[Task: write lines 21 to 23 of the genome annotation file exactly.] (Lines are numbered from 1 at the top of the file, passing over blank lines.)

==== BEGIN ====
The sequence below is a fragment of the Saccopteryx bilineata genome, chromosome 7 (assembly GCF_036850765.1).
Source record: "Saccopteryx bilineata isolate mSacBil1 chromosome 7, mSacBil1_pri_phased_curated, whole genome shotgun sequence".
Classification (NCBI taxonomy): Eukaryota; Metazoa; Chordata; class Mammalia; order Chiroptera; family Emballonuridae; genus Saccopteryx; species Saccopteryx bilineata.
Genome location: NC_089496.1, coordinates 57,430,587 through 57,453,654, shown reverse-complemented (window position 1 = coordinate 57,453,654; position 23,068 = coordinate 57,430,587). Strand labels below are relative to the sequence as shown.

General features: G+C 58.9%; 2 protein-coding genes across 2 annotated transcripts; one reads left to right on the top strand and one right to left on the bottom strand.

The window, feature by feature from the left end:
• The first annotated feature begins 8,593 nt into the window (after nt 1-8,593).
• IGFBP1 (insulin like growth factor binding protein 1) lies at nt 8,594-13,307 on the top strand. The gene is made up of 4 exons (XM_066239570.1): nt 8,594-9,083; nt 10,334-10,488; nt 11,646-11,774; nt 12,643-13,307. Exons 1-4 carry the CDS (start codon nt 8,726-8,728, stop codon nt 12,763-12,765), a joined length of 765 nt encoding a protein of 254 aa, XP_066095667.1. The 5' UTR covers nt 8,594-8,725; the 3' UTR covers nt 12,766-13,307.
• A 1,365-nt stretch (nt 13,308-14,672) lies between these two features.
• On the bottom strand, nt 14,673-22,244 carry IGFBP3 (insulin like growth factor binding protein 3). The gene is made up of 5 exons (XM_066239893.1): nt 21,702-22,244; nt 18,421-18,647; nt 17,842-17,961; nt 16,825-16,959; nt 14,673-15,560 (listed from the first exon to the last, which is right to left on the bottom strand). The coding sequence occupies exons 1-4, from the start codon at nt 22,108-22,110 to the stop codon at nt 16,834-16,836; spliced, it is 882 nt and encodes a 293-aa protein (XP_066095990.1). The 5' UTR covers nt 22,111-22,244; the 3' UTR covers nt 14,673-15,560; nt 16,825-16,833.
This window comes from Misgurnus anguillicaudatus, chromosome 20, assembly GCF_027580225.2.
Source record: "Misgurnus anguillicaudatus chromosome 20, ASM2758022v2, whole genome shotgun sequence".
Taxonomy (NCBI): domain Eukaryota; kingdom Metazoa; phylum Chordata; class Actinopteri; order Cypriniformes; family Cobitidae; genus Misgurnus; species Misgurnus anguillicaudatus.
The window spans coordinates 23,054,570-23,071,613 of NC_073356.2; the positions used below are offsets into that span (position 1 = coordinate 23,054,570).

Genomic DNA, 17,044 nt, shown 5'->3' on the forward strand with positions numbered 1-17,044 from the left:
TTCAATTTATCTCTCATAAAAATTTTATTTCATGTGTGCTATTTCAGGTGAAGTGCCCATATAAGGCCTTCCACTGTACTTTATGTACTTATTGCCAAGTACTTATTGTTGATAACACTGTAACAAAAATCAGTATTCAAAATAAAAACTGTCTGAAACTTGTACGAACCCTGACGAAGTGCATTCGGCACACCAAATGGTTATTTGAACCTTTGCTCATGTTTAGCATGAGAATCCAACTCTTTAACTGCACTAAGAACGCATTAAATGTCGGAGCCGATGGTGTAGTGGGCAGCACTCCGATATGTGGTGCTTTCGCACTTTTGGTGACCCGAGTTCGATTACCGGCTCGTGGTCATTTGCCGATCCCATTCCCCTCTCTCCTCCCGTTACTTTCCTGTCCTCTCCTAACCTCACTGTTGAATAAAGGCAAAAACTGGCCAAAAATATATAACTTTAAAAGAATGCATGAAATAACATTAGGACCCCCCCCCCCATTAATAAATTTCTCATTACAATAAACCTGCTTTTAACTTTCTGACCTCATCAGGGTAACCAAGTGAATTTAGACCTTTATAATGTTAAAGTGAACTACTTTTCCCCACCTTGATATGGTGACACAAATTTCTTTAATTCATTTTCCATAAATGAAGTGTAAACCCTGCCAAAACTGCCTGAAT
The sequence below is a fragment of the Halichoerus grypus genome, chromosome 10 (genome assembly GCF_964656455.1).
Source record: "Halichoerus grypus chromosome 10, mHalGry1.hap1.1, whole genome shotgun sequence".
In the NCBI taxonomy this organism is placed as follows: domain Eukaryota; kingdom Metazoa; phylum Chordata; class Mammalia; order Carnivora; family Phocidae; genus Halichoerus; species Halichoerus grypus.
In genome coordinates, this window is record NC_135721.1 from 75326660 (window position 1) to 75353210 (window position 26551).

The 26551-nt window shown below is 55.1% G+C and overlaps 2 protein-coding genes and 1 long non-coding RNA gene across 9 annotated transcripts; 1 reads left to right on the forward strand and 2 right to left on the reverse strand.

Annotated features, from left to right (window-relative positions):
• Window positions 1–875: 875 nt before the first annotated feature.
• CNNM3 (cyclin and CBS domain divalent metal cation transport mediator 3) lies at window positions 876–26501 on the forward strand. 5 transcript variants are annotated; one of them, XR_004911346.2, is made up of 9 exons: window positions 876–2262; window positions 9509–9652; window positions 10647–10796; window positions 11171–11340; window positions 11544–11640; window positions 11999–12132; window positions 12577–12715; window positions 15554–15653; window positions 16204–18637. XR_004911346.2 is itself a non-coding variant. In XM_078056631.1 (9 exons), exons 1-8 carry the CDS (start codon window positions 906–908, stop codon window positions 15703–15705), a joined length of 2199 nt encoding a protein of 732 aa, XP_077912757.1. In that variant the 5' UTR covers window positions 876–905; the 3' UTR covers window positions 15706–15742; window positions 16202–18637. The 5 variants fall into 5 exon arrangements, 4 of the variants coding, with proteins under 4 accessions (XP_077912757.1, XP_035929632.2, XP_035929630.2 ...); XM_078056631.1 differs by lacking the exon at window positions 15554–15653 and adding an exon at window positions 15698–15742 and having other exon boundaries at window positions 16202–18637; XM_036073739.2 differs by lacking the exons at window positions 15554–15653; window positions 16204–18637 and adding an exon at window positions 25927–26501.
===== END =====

The 26551-nt window shown below is 55.1% G+C and overlaps 2 protein-coding genes and 1 long non-coding RNA gene across 9 annotated transcripts; 1 reads left to right on the forward strand and 2 right to left on the reverse strand.

Annotated features, from left to right (window-relative positions):
• Window positions 1–875: 875 nt before the first annotated feature.